The introductory chapter explains the constitutional and statutory basis for Commonwealth criminal legislation as well as exploring how it interacts with legislation in the states and territories. There is then a very useful chapter on principles of Commonwealth criminal responsibility as identified in the Criminal Code, which is contained in the Schedule to the Criminal Code Act 1995 (Cth). Inchoate offences, including conspiracy, are explained, as is the High Court judgment in Agius (2013) 248 CLR 601. The physical and fault elements of Commonwealth offences are well explained. Those elements are considered later in the book by reference to particular Commonwealth offences, producing an overall cohesiveness to the text.

The main subject areas of Commonwealth offences are delineated in separate chapters – offences against the Commonwealth and those arising under the Corporations Act 2001 (Cth), money laundering and proceeds of crime, counter-terrorism, serious drug and child exploitation offences. It is inevitable that, given the breadth and size of the code, some areas are not considered including people smuggling and the offence of bribery of a foreign overseas official ( Divisions 73 and 70 respectively). Certainly in the case of the latter, this may well be because of the absence to date of any criminal conviction.

The areas covered make full reference to the code and recent authority from all states and territories. Where appropriate, a comparative assessment is conducted between the elements of a Commonwealth “non-code offence” and the relevant terms of the code. Thus the different meanings of “dishonesty” in s184 of the Corporations Act and Chapter 7 of the code are considered.

The role of the common law and Part 1B of the Crimes Act 1914 (Cth) in sentencing are fully considered as is a consideration of that form of sentencing peculiar to Commonwealth offending, the recognisance release order. The book concludes with a chapter on extradition. There is also an excellent index.

I found this book readable, accessible and informative.


Statutory Interpretation in Australia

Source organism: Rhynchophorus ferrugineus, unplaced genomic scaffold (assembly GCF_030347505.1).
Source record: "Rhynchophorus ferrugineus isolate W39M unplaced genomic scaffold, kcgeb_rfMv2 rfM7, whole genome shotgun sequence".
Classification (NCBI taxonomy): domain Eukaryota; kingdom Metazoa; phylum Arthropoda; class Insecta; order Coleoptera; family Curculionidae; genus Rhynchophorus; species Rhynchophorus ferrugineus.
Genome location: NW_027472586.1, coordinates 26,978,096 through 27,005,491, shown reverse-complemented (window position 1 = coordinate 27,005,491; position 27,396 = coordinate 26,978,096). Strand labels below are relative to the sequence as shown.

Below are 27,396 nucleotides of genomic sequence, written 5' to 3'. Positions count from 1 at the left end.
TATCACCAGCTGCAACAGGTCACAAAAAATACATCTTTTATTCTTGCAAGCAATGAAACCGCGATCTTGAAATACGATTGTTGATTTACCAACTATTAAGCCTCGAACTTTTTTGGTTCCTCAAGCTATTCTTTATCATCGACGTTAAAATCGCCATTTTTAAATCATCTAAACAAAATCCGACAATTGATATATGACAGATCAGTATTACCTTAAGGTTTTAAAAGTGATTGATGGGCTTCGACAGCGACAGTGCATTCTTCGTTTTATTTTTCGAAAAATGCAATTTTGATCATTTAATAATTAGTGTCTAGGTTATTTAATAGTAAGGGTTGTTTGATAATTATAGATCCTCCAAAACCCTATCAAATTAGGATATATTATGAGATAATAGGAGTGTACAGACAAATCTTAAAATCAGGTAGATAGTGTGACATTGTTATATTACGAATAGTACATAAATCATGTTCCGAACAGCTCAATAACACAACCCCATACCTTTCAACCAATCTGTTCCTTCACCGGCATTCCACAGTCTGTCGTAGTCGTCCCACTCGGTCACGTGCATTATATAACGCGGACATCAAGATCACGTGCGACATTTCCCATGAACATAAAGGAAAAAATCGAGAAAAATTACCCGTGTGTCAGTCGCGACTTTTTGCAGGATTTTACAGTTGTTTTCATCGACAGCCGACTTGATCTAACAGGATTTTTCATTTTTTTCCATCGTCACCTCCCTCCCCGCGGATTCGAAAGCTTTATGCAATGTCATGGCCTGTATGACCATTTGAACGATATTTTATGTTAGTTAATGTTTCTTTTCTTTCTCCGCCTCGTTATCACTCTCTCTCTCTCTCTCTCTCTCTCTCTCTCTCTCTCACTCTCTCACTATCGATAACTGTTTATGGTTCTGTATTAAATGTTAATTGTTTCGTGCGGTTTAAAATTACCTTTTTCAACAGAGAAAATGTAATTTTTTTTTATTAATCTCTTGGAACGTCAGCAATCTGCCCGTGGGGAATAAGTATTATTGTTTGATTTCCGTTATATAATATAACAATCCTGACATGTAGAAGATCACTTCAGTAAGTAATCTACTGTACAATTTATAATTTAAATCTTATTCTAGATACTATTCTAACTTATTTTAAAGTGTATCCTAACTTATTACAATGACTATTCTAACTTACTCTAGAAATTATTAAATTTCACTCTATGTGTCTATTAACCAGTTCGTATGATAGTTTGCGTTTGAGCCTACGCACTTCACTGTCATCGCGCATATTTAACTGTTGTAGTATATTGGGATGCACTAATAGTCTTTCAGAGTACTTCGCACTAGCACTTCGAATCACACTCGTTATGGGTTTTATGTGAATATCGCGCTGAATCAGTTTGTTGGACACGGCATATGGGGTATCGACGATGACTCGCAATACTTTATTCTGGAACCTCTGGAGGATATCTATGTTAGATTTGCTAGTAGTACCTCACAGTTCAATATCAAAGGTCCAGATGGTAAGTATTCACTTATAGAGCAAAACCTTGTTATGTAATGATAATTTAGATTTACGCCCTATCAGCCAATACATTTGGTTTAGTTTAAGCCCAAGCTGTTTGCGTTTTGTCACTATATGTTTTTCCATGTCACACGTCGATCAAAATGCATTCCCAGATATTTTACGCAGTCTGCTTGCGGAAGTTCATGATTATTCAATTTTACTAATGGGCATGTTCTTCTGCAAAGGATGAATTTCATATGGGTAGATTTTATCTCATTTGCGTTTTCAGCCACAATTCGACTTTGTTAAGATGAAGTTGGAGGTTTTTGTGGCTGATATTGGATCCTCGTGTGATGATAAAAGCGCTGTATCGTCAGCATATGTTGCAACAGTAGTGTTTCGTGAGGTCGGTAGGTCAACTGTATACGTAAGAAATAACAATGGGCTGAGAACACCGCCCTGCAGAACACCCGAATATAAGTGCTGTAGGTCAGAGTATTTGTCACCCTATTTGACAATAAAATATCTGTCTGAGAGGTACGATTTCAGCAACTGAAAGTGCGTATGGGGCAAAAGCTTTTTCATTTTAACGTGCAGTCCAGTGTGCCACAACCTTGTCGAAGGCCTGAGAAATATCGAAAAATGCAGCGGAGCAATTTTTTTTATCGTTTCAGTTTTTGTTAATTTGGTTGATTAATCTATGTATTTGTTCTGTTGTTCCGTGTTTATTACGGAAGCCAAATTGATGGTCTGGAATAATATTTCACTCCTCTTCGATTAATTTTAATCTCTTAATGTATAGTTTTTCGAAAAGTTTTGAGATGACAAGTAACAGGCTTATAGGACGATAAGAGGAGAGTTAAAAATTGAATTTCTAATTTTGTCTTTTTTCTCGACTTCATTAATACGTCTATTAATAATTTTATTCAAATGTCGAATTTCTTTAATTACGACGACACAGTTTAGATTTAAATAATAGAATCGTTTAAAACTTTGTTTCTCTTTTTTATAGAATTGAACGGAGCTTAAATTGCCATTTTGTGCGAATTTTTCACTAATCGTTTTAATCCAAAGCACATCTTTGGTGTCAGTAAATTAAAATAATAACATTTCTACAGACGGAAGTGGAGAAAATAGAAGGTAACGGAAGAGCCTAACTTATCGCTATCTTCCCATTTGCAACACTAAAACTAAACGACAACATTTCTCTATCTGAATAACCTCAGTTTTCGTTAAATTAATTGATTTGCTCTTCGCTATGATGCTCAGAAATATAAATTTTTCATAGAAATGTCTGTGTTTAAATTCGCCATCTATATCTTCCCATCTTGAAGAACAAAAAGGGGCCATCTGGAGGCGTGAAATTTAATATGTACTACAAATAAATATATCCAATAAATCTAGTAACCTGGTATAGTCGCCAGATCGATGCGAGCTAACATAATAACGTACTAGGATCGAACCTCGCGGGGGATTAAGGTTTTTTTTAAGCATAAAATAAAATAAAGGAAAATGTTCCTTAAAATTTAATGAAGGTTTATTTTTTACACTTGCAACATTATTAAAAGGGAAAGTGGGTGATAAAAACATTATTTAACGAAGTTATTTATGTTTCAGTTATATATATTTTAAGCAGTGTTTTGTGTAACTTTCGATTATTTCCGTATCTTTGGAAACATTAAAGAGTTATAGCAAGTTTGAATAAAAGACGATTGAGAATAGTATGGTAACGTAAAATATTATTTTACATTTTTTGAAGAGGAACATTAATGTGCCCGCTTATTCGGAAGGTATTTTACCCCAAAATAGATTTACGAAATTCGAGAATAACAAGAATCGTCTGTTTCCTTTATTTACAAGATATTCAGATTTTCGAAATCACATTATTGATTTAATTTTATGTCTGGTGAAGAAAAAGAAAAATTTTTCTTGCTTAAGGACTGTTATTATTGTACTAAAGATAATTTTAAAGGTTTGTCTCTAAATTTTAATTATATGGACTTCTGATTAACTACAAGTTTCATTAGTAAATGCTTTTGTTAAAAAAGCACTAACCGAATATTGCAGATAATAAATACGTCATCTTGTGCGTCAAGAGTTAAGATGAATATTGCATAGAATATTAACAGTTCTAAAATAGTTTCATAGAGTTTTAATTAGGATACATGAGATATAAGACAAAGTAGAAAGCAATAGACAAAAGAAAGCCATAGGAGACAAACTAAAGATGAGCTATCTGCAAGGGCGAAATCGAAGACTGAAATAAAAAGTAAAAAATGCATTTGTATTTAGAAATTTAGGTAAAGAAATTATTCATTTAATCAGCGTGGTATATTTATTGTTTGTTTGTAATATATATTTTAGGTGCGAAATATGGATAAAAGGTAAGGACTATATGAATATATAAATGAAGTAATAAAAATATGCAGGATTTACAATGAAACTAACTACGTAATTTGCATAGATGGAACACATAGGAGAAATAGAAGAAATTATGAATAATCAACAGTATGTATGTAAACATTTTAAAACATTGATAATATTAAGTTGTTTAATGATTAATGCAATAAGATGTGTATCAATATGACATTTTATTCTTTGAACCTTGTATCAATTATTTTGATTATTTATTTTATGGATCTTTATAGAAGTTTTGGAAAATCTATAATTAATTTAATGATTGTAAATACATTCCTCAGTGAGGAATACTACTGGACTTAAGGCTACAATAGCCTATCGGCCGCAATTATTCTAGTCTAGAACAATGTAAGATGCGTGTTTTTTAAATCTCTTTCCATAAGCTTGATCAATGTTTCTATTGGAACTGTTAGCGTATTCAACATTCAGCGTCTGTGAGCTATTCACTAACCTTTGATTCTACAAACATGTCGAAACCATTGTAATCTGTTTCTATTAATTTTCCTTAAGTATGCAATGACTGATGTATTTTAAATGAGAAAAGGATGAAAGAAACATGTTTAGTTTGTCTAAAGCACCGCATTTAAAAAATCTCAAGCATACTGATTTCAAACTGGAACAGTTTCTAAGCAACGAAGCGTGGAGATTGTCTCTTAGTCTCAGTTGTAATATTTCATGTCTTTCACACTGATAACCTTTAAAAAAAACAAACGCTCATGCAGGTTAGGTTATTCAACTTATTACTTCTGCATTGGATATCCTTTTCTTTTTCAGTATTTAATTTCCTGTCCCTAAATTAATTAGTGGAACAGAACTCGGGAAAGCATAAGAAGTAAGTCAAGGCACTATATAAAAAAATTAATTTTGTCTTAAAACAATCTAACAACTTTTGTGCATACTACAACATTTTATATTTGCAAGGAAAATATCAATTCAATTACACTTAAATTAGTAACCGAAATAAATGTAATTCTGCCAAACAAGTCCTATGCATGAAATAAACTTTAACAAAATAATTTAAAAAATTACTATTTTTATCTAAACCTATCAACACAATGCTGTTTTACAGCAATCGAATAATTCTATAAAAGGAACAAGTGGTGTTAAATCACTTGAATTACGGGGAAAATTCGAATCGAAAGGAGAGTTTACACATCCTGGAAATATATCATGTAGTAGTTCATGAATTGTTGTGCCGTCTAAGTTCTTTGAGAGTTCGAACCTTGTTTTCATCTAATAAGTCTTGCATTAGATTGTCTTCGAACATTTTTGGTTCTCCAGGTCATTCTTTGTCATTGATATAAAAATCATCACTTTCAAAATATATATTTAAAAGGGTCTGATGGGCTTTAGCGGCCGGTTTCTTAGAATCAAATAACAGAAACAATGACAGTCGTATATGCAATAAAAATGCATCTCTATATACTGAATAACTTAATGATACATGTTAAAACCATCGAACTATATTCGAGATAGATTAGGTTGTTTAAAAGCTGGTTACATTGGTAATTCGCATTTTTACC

Dennis C Pearce and Robert S Geddes, Statutory Interpretation in Australia (8th edn), 2014, LexisNexis Butterworths, hb $250

The eighth edition of the text by Pearce and Geddes marks the 40th anniversary of the first edition – a remarkable accomplishment for the authors, and Professor Pearce in particular (Professor Geddes having joined for the third edition in 1988).

Over the 40 years there have been many changes, both in the law and in the text. Whereas the first edition gave emphasis to the literal rule, the text now emphasises the modern, contextual approach propounded in CIC Insurance Ltd v Bankstown Football Club Ltd (High Court, 1997). The main changes to the previous edition (2011) are of two kinds. First, there is updating. Examples are to incorporate the extensive changes made by the Acts Interpretation Amendment Act 2011 (Cth) (chapter 6), and developments relating to the making of implications in chapter 2 (Taylor v Owners – Strata Plan No 11564, High Court, 2014). The other change is to the presentation of the text. An example is a new Table of Recognised Principles, Rights and Privileges, in chapter 5 dealing with the Principle of Legality. However, curiously, the copious references remain in the body of the text. Some passages contain so many references that it is difficult to read the text by itself. Perhaps this could be reconsidered for the next edition.